The goal of this project is to find structured controllers applicable to general transportation problems. The controllers should be structured in a way that facilitates an efficient implementation. Making them applicable for both large-scale systems, or for transportation systems with limited communication bandwidth.
The transportation systems will be modeled as a graph, where nodes correspond to a storage location for the quantity under transportation and the links to the
possible transportation paths. For example, for a logistic system, the nodes correspond to the different warehouses and stores, while the links correspond to the different truck routes used to transport the goods.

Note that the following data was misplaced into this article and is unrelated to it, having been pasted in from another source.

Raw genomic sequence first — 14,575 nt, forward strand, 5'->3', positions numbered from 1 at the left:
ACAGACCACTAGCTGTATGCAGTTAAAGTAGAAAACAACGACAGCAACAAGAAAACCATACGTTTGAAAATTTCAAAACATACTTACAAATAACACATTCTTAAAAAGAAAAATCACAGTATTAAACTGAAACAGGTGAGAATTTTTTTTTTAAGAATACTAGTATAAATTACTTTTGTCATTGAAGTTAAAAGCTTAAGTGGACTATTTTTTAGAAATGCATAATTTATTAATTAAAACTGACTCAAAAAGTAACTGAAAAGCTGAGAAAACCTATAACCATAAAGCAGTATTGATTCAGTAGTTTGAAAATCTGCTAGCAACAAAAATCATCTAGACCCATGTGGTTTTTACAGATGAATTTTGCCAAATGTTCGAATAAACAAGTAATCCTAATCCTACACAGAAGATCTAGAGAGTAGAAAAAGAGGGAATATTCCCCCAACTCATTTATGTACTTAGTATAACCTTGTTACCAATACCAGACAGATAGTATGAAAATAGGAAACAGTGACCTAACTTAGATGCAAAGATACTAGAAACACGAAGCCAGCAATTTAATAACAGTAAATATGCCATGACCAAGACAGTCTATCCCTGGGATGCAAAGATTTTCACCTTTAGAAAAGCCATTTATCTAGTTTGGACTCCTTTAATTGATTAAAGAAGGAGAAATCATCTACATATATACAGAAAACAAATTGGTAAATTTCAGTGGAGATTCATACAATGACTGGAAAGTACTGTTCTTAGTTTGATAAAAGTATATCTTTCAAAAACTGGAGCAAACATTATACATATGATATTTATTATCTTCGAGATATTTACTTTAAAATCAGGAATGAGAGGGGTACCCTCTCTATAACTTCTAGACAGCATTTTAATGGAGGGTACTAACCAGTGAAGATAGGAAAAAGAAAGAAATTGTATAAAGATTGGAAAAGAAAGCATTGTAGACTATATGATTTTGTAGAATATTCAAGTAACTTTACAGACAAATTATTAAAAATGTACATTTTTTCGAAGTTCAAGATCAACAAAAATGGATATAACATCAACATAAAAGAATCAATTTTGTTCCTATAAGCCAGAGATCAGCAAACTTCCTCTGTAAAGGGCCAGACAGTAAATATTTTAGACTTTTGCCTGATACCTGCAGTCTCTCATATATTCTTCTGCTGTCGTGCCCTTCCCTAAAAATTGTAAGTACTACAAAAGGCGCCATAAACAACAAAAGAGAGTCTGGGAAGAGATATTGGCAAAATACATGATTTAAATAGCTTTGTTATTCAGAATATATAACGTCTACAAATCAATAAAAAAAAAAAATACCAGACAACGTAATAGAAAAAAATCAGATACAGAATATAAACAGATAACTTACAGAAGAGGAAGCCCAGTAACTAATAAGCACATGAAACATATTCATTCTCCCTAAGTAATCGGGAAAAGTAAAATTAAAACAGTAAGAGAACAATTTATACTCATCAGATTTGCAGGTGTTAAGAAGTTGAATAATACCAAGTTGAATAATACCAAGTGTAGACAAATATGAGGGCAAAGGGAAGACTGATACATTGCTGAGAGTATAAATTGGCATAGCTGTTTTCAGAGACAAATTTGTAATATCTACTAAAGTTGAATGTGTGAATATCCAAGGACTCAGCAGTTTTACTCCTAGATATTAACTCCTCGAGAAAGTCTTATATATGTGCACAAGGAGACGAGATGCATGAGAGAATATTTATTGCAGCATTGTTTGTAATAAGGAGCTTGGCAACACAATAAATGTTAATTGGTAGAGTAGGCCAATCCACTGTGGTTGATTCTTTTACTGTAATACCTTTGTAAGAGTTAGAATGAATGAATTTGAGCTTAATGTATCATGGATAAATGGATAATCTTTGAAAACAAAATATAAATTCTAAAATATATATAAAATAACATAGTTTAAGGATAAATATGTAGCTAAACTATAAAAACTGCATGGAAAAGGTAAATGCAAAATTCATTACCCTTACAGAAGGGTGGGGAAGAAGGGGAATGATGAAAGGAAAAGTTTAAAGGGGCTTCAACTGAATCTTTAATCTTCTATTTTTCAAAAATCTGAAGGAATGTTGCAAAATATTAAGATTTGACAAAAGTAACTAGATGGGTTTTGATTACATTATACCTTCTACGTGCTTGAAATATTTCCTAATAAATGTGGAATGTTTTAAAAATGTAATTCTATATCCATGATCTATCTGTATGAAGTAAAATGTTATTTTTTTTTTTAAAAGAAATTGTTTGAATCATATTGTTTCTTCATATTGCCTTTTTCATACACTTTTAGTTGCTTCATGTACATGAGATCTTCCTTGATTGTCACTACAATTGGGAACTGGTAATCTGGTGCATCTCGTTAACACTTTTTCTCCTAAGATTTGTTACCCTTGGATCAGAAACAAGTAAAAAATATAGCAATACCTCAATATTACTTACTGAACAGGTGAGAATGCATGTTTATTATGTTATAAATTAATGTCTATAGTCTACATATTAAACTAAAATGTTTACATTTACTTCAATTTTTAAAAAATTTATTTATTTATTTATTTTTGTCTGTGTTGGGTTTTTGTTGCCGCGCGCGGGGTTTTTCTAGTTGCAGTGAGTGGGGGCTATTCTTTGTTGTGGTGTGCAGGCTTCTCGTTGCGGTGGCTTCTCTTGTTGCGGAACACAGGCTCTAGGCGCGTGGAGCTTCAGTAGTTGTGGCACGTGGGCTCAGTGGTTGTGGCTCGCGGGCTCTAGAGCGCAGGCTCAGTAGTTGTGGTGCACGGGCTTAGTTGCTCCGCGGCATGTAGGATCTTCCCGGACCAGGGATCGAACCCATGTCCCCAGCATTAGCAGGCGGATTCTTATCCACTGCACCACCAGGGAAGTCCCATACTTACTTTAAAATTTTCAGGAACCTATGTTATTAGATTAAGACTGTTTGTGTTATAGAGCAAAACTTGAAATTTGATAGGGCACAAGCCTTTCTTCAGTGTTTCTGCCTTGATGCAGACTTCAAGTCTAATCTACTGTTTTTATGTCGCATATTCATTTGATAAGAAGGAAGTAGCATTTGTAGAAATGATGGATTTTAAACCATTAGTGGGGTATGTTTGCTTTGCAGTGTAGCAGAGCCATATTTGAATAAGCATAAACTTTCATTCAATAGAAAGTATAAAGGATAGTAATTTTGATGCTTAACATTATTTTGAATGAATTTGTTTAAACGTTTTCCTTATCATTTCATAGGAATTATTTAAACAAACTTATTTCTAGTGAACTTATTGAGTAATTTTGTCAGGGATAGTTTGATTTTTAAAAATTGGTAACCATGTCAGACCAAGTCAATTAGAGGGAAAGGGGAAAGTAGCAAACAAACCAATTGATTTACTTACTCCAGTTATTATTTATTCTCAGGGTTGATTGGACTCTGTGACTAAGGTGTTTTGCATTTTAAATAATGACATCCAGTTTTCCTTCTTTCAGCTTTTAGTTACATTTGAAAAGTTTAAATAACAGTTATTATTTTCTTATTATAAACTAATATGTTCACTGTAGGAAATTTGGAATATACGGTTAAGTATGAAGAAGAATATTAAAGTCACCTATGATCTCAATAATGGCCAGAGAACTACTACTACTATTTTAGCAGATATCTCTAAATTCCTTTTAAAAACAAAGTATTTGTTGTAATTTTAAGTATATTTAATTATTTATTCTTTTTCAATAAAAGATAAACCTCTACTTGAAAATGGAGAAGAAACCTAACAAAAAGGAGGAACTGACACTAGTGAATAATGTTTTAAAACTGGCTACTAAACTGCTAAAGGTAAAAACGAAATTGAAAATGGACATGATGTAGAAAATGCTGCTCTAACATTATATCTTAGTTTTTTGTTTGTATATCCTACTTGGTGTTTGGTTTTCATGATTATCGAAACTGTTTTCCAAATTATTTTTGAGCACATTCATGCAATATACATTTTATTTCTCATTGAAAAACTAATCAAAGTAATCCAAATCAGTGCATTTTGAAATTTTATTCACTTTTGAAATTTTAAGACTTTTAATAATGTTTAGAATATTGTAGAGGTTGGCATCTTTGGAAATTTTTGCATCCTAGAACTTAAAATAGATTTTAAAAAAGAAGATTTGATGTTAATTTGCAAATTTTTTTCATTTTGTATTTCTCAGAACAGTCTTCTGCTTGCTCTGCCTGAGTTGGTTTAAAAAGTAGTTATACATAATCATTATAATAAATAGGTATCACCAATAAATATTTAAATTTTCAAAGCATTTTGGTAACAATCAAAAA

We will study the behavior around a nominal solution. This nominal solution could be found on a more detailed model, taking effects such as saturation, quantization, and congestion into account.
Most control designs are either centralized, requiring full knowledge of the system in every part of the system, or decentralized, using none of the information available in other nodes.
The controllers designed in this project will be a middle ground between the centralized and decentralized structures. The goal is that this will result in an optimal trade-off between controller performance and implementation complexity. This will result in using as much information as possible, while still allowing the controller to be implemented for systems with many nodes, or systems with limited communication bandwidth.
In 2021 the derived controller was applied to a detailed model for water irrigation networks where it was shown to have better performance than PI controllers.